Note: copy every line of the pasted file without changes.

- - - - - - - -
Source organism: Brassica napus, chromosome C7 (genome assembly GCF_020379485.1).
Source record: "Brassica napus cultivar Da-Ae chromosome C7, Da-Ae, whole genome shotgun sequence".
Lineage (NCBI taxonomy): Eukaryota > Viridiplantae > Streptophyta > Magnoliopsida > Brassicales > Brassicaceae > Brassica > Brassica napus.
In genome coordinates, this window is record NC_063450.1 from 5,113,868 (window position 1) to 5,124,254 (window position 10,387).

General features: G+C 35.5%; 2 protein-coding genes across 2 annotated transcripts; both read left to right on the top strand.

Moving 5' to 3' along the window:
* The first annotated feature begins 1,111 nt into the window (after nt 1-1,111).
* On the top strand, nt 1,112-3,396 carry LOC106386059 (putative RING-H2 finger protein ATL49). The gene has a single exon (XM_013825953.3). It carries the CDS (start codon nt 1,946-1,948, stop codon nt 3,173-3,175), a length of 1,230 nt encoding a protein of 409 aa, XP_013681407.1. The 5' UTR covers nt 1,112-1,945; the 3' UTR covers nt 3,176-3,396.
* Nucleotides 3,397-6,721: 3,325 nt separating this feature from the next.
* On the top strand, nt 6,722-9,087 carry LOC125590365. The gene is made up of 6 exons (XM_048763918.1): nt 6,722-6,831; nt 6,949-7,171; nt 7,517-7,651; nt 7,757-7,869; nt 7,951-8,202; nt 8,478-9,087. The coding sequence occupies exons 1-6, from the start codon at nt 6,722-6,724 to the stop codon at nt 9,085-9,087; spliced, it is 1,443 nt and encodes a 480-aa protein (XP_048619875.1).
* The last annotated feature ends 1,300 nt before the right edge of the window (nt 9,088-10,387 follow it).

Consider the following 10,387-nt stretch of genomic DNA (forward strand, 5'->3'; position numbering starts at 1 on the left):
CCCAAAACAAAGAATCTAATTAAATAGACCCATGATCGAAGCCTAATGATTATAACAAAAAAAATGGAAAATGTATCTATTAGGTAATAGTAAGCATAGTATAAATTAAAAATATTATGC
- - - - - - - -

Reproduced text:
Source organism: Brassica napus, chromosome C7 (genome assembly GCF_020379485.1).
Source record: "Brassica napus cultivar Da-Ae chromosome C7, Da-Ae, whole genome shotgun sequence".
Lineage (NCBI taxonomy): Eukaryota > Viridiplantae > Streptophyta > Magnoliopsida > Brassicales > Brassicaceae > Brassica > Brassica napus.
In genome coordinates, this window is record NC_063450.1 from 5,113,868 (window position 1) to 5,124,254 (window position 10,387).

General features: G+C 35.5%; 2 protein-coding genes across 2 annotated transcripts; both read left to right on the top strand.

Moving 5' to 3' along the window:
* The first annotated feature begins 1,111 nt into the window (after nt 1-1,111).
* On the top strand, nt 1,112-3,396 carry LOC106386059 (putative RING-H2 finger protein ATL49). The gene has a single exon (XM_013825953.3). It carries the CDS (start codon nt 1,946-1,948, stop codon nt 3,173-3,175), a length of 1,230 nt encoding a protein of 409 aa, XP_013681407.1. The 5' UTR covers nt 1,112-1,945; the 3' UTR covers nt 3,176-3,396.
* Nucleotides 3,397-6,721: 3,325 nt separating this feature from the next.
* On the top strand, nt 6,722-9,087 carry LOC125590365. The gene is made up of 6 exons (XM_048763918.1): nt 6,722-6,831; nt 6,949-7,171; nt 7,517-7,651; nt 7,757-7,869; nt 7,951-8,202; nt 8,478-9,087. The coding sequence occupies exons 1-6, from the start codon at nt 6,722-6,724 to the stop codon at nt 9,085-9,087; spliced, it is 1,443 nt and encodes a 480-aa protein (XP_048619875.1).
* The last annotated feature ends 1,300 nt before the right edge of the window (nt 9,088-10,387 follow it).

Consider the following 10,387-nt stretch of genomic DNA (forward strand, 5'->3'; position numbering starts at 1 on the left):
CCCAAAACAAAGAATCTAATTAAATAGACCCATGATCGAAGCCTAATGATTATAACAAAAAAAATGGAAAATGTATCTATTAGGTAATAGTAAGCATAGTATAAATTAAAAATATTATGC